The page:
The ultimate EV tourist guide to Norway
Norway is a great destination if you are planning to bring your electric vehicle (EV) with you. Here are a few tips and tricks you should know before setting off on your Norwegian EV adventure.
Electric cars are exempt from road tolls, they are allowed free public charging, free public parking in some municipalities, reduced highway ferry rates and are allowed to drive in most bus lanes.
This guide has been written in order to help you to take advantage of using your electric car in Norway and will help you on your way in your Norwegian EV adventure!
Road Tolls (AutoPASS)
Toll roads in Norway are quite numerous, and the cost of travelling through them can add up. All electric cars in Norway, including those with foreign registration plates, can drive through the many toll roads free of charge.
The saving made can be substantial. In order to take advantage of this, you will need to apply for an AutoPASS tag from a Norwegian authorised toll operator.
Deposit for AutoPASS tag: NOK 200. You can return the AutoPASS tag at the end of your trip and get the deposit back (administration fee).
Free public parking
All public parking spaces are labelled with a P-sign, with a white P and blue background (pictured).
As of January 2017, it is up to the municipalities to decide if they want to charge EV owners for parking, or not. For instance, Oslo, the capital of Norway has chosen to keep free parking, while Trondheim municipality has decided to charge their citizens. It is therefore essential to pay attention to any additional information on parking signs due to info regarding payments and time restrictions.
Time restrictions are also applicable to EVs. If you park on time restricted parking space either some sort of parking clock or a post-it note stating the time you left the car, date and signature must be provided.
It is important not to confuse public parking with private parking, because you may risk getting a fine. Most, if not all, private parking spaces/car parks require payment and a parking ticket placed in the window. If you are unsure, take a look at the parking meter.
Free public charging
To access some of the free public charging points, you will need a key. The key can be bought at for example Låshuset in Dronningens gate 25 in the centre of Oslo. While on the newer charging points, rather handily, you can activate the charger by sending a text message or by using an RFID card. Please note: Some newer charging points either have a combination of both household and Type 2 socket (picture) – or just Type 2.
Each charging point, usually delivering a maximum output of 3,6 kW (16A, single phase), has its own name. The name of the charger is what you will need to provide in the text message.
The number is supplied on the charger, just remember to type +47 if you are texting from a non-Norwegian telephone number.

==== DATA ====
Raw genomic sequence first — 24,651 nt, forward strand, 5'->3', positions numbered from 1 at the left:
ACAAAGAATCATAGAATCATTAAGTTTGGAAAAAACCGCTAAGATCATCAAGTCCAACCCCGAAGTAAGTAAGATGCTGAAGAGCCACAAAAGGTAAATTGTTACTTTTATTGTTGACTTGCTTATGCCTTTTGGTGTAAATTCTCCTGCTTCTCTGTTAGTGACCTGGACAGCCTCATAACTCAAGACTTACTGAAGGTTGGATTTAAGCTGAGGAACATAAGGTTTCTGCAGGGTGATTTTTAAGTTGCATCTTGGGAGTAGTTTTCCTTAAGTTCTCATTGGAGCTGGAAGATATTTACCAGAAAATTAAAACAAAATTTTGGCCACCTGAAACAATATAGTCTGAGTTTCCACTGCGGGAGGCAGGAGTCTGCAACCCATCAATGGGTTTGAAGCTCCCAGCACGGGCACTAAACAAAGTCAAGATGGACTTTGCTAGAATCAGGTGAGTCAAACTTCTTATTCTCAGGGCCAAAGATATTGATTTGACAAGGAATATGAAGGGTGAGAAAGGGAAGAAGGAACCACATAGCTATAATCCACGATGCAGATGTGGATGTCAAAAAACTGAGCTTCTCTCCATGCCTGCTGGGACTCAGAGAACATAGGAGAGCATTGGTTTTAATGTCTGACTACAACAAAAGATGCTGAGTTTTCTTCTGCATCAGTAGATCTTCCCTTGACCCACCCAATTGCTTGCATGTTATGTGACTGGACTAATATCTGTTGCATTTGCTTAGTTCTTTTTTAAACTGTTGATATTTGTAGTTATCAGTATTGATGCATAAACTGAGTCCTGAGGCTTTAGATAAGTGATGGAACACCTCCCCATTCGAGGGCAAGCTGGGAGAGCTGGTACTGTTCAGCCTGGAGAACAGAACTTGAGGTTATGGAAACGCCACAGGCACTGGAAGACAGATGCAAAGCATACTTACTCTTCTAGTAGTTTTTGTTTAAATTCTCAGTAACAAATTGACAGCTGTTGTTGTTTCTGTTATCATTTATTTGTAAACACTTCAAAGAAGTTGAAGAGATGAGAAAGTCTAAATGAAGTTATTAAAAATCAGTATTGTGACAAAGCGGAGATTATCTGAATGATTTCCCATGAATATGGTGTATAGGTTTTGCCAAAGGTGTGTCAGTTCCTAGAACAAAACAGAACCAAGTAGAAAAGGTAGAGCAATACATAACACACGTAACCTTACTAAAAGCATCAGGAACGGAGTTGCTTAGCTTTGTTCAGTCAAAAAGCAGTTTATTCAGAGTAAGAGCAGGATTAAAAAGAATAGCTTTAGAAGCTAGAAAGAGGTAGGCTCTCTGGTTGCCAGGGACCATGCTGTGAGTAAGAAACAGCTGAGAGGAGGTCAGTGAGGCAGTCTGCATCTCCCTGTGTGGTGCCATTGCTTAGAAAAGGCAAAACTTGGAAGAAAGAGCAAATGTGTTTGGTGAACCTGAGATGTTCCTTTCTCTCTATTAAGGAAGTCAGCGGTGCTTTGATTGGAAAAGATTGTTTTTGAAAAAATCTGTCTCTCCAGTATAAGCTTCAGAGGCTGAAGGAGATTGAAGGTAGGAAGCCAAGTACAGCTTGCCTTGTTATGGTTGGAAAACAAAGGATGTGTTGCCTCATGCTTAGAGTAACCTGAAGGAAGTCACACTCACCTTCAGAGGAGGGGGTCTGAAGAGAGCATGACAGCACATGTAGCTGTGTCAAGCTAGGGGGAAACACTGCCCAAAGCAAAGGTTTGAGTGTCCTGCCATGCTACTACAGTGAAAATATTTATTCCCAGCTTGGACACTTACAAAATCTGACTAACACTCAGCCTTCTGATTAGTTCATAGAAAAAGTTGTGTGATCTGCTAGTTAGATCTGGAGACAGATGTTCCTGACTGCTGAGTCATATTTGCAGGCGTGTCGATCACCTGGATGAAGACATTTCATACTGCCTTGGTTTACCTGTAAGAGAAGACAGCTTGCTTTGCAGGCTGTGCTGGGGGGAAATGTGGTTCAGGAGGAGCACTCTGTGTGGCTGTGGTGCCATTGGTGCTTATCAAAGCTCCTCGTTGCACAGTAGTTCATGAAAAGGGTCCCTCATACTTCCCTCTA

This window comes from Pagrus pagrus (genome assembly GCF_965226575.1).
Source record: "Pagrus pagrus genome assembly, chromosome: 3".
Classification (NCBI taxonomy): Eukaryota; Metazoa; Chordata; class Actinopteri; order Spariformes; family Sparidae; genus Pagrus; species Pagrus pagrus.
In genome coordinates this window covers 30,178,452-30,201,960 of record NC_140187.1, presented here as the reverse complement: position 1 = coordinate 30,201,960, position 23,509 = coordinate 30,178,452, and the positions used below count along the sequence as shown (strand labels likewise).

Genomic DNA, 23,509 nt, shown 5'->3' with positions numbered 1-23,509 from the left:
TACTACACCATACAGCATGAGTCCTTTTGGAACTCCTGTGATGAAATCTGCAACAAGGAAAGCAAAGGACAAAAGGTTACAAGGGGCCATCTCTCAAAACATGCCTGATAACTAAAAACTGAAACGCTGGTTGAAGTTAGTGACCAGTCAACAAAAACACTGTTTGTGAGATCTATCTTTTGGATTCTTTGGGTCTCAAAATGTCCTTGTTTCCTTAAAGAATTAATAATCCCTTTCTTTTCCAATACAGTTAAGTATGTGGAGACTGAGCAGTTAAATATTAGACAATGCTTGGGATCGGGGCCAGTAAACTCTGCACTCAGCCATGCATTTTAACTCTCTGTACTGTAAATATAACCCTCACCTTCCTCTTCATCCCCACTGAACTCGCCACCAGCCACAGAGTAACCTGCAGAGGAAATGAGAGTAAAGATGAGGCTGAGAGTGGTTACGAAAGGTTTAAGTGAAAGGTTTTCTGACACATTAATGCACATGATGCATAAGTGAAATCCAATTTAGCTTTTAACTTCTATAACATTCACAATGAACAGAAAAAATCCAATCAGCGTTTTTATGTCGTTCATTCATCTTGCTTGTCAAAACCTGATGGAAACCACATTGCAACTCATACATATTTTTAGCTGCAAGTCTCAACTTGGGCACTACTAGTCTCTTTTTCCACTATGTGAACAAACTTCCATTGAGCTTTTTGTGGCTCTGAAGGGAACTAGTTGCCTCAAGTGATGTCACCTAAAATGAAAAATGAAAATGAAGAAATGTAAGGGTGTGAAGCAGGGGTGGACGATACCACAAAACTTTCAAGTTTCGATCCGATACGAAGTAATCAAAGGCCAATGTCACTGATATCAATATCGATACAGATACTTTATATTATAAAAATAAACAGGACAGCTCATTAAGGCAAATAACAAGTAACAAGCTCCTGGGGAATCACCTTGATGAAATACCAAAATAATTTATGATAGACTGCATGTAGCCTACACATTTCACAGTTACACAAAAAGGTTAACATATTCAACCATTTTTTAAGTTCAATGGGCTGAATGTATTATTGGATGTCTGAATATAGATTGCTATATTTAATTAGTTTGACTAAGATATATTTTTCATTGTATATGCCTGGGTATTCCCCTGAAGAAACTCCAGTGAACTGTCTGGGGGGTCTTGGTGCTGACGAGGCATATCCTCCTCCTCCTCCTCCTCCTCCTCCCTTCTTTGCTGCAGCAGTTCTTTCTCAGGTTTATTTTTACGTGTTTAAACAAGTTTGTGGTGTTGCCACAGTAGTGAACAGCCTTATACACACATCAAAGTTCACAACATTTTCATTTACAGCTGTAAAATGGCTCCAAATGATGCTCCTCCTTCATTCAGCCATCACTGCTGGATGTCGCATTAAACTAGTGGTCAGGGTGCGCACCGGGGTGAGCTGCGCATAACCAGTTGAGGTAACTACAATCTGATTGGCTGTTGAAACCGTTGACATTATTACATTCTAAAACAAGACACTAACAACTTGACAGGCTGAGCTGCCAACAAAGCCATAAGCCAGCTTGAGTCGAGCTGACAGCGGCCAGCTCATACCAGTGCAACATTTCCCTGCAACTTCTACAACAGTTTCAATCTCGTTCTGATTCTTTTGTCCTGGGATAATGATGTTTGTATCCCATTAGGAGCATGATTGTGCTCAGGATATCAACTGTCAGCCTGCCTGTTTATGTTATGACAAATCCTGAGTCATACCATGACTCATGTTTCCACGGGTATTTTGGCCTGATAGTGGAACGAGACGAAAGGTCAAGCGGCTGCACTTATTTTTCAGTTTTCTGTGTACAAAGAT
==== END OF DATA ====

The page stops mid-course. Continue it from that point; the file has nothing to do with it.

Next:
Like in most other countries, the fast chargers in Norway are provided by a number of private companies and each charging company requires its own RFID card/chip or app to activate the chargers.
Two companies called Fortum Charge & Drive and Grønn Kontakt own the vast majority of the fast charging points in Norway.
If you are travelling to Western Norway, you are very likely to encounter the charging operator BKK. To get access to their charging points, you’ll need to download the app «Bilkraft».
(All links added beneath are written in Norwegian. Use Google translate or contact the different charging companies via telephone or email)
Telephone: +47 21 49 69 10
Telephone: +47 47 67 08 00
Other fast charging companies in Norway
Telephone: +47 51 90 80 90
Telephone: +47 05123
All charging stations in Norway can easily be found using these handy maps:
Hurtigladekartet (fast charging map)
Ladestasjoner.no (charging stations)
Car ferries are very prevalent in western and northern Norway, sometimes being the only means of travel from point A to point B.
A car ferry is also a good way of providing access across Norway’s vast expanses of water without having to inconveniently circumnavigate a route around them, adding precious time to a journey that could be better used sightseeing.
There are two types of ferries in Norway: The «riksvei» ferries (state-owned ferries) and the «fylkesvei» ferries (county-owned ferries).
Both riksvei- and fylkesvei ferries operate with a 50 per cent rebate for fully electric vehicles. You must inform the ticket agent that you’re driving an EV to get the rebate.
Note that the county ferries in Hordaland have not implemented this rebate yet.
You can drive a fully electric car in most of the bus/taxi lanes. There are however some roads where EVs are not allowed and some roads where carpooling is required. For example:
E18 Mosseveien (Oslo)
Carpooling (at least one passenger) is required between 07.00-09.00 and 14.00-18.00 (both inbound and outbound).
Carpooling (at least one passenger) is required between 07.00 and 09.00 and 14.00-18.00 (both inbound and outbound).
E6/Ring 3 (south inbound, Oslo)
EVs not allowed in the bus lanes.
Do you have additional information that should be added to this guide? Any questions? Please leave a comment!